The Sun Does Not Impact Disease
Not true. Research has revealed that the effects of various autoimmune diseases like psoriasis and lupus–and even asthma–can be mitigated through exposure to direct sunlight.

Alzheimer’s symptoms, including depression and loss of function, were also better managed in one study published in the Journal of the American Medical Association (JAMA) through exposure to sunlight. The results were linked to better regulation of circadian rhythms, which are thrown off-track when dementia sets in.

Similarly, sun is a natural mood elevator and a key component in combating seasonal affective disorder (SAD), a form of depression which may afflict individuals in the darker winter months.

The Sun Makes You Sleepy
Maybe lying on a blanket at the beach, but not always. In fact it can do quite the opposite. Daylight helps turn off your body’s production of melatonin, produced at night to help you sleep. Spending 15 minutes outdoors each day, preferably in the morning, tells your body it is no longer night and encourages alertness. Experts recommend leaving sunglasses indoors to do this right, allowing the light to travel through your eyes to the brain’s pineal gland so that it stops producing melatonin.

Shop for Related Products on Amazon

Disclosure: We are a participant in the Amazon Services LLC Associates Program, an affiliate advertising program designed to provide a means for us to earn fees by linking to Amazon.com and affiliated sites.

Previous / Next Posts

  • Chris Knioum says:

    Interesting, but research shows that people with lupus should avoid sunlight, as it can make symptoms worse.

  • Anantha Lakshmi Vedre says:

    Nice to read… Good article

  • Leanne says:

    Excellent article. I’m a firm believer in lots of sunshine. I’ve seen it clear up a lot of health issues.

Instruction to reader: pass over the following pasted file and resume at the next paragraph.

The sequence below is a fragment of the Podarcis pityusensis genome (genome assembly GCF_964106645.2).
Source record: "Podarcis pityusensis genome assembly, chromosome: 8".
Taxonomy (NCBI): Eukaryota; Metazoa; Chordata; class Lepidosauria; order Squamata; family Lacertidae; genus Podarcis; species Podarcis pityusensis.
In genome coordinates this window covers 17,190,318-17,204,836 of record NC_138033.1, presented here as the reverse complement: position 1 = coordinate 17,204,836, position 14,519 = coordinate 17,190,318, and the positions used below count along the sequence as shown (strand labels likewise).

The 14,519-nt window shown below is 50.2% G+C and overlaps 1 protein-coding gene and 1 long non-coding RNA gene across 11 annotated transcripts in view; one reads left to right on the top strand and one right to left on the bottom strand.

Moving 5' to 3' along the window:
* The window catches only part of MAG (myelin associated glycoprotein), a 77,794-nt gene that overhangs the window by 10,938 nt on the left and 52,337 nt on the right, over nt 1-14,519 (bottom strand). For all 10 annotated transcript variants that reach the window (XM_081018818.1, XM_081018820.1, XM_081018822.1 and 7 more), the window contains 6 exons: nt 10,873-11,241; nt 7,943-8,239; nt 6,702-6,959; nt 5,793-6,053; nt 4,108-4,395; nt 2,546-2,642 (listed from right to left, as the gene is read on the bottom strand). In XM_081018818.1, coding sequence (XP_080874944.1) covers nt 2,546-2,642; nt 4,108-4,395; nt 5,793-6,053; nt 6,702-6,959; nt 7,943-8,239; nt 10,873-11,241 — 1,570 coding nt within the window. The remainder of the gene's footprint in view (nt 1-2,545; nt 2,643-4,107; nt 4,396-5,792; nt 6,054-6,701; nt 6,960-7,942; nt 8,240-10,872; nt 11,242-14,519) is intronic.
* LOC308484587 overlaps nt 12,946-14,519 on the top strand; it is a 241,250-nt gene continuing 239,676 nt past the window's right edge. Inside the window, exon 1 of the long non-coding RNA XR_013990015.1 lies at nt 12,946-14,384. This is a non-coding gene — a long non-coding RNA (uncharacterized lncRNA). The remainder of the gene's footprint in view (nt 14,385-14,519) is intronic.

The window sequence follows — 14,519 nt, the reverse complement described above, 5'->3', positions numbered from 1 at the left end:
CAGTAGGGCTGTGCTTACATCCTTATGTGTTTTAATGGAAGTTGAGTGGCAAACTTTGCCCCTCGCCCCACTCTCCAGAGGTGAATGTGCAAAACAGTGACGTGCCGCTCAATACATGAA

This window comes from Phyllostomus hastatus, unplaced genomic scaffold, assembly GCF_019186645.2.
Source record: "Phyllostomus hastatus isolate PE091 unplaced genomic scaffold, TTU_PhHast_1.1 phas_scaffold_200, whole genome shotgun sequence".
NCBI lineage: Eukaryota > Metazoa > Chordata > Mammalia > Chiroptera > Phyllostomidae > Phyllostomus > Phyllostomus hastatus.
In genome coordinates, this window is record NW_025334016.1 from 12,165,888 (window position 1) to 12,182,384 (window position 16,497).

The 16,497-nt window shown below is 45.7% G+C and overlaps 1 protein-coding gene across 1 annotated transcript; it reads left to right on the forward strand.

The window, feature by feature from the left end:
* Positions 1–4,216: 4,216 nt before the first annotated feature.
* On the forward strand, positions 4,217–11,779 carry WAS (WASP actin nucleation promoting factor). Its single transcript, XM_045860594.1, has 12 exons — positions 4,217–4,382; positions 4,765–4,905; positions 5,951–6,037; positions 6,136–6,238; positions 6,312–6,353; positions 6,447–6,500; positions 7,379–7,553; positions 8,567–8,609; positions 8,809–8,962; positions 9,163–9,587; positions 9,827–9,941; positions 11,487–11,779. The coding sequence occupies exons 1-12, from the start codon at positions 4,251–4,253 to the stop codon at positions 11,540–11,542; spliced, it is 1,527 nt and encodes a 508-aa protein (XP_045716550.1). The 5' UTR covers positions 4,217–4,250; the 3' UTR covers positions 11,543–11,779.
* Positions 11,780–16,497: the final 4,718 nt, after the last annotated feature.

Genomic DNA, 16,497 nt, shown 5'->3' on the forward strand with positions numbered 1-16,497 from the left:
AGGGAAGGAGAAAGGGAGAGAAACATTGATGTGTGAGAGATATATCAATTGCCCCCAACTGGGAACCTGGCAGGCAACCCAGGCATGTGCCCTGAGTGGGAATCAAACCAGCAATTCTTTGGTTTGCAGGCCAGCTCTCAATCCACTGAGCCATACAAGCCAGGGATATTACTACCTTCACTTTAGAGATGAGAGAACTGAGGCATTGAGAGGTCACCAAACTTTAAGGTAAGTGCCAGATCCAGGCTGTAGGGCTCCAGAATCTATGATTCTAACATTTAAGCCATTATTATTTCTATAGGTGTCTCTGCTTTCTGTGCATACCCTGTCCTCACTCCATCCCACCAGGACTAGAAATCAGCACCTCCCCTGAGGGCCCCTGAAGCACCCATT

• Willie Gene Yepez says:

    thank you so much I am a very fair skinned person. thank you for sharing this information it has been very helpful as I do feel better once I’m in the Sun.

  • Carolyn B says:

    Interesting how the sun positively impacts such diseases as Lupus etc. Thanks.

  • Wayne Griffith says:

    Thank you,
    That was interesting, I enjoy the info have a great 4th of july.

  • Richard Webb says:

    Good article. I have been admonished to put on sunscreen for most of my life and have never done it. I worked outside and played outside for much of my life, even in Winter. I attribute much of my incredible good health to sun exposure and lots of fresh air. The sun may not make you sleepy but is there anything better than a nap in a sunny spot on a Winter day?

  • If you notice a hole in the upper left-hand corner of your Farmers' Almanac, don't return it to the store! That hole isn't a defect; it's a part of history. Starting with the first edition of the Farmers' Almanac in 1818, readers used to nail holes into the corners to hang it up in their homes, barns, and outhouses (to provide both reading material and toilet paper). In 1919, the Almanac's publishers began pre-drilling holes in the corners to make it even easier for readers to keep all of that invaluable information (and paper) handy.

    Reading Farmers' Almanac on Tablet with Doggie

    Don't Miss A Thing!

    Subscribe to Our Newsletter and Get a FREE Download!